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Friday, November 13, 2009

I'm no macroeconomist (or accountant)

I am scratching my head over this one and I wonder if I am just making too much out of something that is painfully obvious to the macroeconomists (and macro-accountants). I heard this yesterday and then read this sentence today:
The Wall Street Journal reported Thursday the White House is considering applying some money from the $700 billion financial bailout bill to deficit reduction, and that Cabinet agencies have been asked to submit two budget plans for next year, one that freezes spending at existing levels and one that trims spending by 5 percent.
The stimulus package is 100% deficit financing (unless one wants to claim that the entire budget, at any point in time, is entirely fungible in which case we could claim that the entire "defense" budget is deficit spending and NOT the stimulus plan, but I digress...)

If the stimulus package was 100% deficit spending then how is it possible to use deficit spending to cut down on the deficit? I can see NOT spending stimulus money as a way to "reduce" the deficit but that seems to be a slimy political move and not something that is actually real.

If one is using credit cards to finance day-to-day living then one is engaged in deficit spending and in adding to one's debt. If one credit card is used to pay off another credit card, that doesn't seem to reduce the deficit spending and it doesn't seem to reduce your debt. If the government said earlier this year that they were going to spend $100 on building a bridge, which was added to the reported deficit numbers, and later in the year decides to spend the $100 on a work training program, does the deficit decrease? If, on the other hand, the government decides not to spend the $100 at all, I suppose the deficit would "drop" but not in a real way.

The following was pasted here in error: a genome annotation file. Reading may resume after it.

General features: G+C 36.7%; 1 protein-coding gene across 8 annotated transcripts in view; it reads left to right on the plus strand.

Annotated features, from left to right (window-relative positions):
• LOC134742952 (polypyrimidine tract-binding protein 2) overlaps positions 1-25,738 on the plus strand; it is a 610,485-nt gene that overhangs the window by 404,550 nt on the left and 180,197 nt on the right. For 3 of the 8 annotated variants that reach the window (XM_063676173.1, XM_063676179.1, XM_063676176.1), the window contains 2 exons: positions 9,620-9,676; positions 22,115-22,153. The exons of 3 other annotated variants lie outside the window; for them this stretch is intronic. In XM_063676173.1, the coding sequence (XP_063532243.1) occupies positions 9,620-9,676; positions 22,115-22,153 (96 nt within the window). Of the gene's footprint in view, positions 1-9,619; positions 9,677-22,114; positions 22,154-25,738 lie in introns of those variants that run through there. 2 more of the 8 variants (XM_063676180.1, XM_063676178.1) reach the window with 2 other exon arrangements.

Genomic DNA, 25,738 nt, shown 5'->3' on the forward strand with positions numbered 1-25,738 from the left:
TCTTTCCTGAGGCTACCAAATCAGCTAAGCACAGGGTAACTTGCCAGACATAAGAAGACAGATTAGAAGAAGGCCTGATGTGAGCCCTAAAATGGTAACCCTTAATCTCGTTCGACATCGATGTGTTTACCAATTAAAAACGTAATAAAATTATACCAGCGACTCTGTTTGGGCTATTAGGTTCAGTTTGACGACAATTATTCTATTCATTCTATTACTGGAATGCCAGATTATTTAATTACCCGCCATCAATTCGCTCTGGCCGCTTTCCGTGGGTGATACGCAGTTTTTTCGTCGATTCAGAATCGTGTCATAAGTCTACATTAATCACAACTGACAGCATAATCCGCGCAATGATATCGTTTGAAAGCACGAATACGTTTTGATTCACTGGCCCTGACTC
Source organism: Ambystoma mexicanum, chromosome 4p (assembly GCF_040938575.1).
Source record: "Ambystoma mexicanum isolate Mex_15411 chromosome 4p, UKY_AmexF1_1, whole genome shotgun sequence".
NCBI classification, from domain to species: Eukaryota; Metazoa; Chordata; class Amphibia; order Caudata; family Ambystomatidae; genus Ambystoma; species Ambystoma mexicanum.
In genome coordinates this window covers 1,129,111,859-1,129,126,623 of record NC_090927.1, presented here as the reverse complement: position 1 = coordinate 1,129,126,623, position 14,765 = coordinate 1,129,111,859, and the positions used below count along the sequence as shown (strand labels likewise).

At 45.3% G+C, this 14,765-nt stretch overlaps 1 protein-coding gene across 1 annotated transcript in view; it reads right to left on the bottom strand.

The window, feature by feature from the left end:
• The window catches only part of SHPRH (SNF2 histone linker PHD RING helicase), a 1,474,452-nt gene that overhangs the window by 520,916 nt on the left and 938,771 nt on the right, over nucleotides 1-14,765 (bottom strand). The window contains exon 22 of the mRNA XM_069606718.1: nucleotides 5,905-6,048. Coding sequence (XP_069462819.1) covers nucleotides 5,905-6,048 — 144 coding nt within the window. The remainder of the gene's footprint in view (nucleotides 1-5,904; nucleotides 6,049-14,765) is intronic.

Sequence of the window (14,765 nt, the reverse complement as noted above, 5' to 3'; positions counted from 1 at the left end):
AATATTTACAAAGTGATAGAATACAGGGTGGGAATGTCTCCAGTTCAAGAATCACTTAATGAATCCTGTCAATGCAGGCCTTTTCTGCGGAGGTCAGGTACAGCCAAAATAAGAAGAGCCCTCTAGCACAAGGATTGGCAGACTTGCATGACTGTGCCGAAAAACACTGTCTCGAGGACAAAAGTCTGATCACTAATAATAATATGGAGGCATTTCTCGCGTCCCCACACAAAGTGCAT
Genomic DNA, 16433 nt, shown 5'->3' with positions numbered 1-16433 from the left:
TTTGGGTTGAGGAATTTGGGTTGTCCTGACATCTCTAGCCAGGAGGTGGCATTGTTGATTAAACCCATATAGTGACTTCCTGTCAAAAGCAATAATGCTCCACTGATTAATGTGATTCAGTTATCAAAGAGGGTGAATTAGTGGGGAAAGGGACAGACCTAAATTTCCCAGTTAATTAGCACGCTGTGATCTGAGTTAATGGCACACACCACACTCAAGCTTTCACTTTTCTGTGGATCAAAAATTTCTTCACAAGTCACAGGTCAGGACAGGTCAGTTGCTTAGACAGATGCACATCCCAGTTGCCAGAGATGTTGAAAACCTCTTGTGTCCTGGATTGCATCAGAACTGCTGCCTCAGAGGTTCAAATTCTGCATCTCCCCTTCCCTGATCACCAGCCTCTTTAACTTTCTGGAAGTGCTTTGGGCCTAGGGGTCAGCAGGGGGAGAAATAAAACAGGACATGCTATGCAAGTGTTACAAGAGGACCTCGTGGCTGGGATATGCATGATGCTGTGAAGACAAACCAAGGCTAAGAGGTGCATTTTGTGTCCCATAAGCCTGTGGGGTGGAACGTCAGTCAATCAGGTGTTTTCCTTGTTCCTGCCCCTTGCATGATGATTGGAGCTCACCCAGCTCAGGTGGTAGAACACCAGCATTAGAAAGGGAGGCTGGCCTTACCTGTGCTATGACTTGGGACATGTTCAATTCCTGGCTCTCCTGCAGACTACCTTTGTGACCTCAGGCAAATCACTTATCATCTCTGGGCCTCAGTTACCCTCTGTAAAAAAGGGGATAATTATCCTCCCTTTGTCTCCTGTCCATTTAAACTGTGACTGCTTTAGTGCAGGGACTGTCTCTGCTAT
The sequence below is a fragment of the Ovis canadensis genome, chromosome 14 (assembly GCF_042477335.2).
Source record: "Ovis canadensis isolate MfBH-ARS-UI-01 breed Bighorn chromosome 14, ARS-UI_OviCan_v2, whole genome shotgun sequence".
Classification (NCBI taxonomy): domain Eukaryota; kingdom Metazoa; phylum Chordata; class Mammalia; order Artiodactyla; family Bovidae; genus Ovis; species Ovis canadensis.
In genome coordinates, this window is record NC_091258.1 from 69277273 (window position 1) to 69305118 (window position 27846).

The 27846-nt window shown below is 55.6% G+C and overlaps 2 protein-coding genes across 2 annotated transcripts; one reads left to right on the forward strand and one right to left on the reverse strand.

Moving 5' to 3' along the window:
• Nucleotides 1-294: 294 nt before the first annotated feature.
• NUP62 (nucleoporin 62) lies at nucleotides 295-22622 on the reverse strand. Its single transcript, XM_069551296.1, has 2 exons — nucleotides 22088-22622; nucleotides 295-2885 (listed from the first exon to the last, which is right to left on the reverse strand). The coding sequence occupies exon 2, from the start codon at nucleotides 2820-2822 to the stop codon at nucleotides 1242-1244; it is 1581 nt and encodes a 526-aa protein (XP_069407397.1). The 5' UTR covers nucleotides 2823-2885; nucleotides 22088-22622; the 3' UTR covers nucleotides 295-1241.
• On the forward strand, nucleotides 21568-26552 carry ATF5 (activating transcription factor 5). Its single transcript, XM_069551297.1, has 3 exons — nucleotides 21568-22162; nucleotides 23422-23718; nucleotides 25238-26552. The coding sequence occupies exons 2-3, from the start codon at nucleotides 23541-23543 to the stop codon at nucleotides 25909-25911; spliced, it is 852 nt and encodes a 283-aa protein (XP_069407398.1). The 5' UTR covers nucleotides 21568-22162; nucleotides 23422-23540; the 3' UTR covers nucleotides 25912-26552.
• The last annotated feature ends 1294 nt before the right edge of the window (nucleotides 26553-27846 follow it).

I am sure I am missing something here.

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I believe they are talking about TARP. The bailed-out firms repay the money (with interest) and they could turn around and give that money back out to more banks, they could reduce the deficit with it, or some of both. Yes, the original money given out added to the deficit in one year, but seems like you could reduce the deficit in another year by counting the money coming back in as revenue.
Okay. I see what might be going on here. The tarp money was deficit spending. Paying back the tarp would offset debt from previous deficits or offset current deficit because it is fungible. However this does nothing to the overall debt level increase caused by the original tarp. Profits from tarp can be used to offset current deficit or debt for a modest net gain.

Still smacks of politics more than sound economic policy
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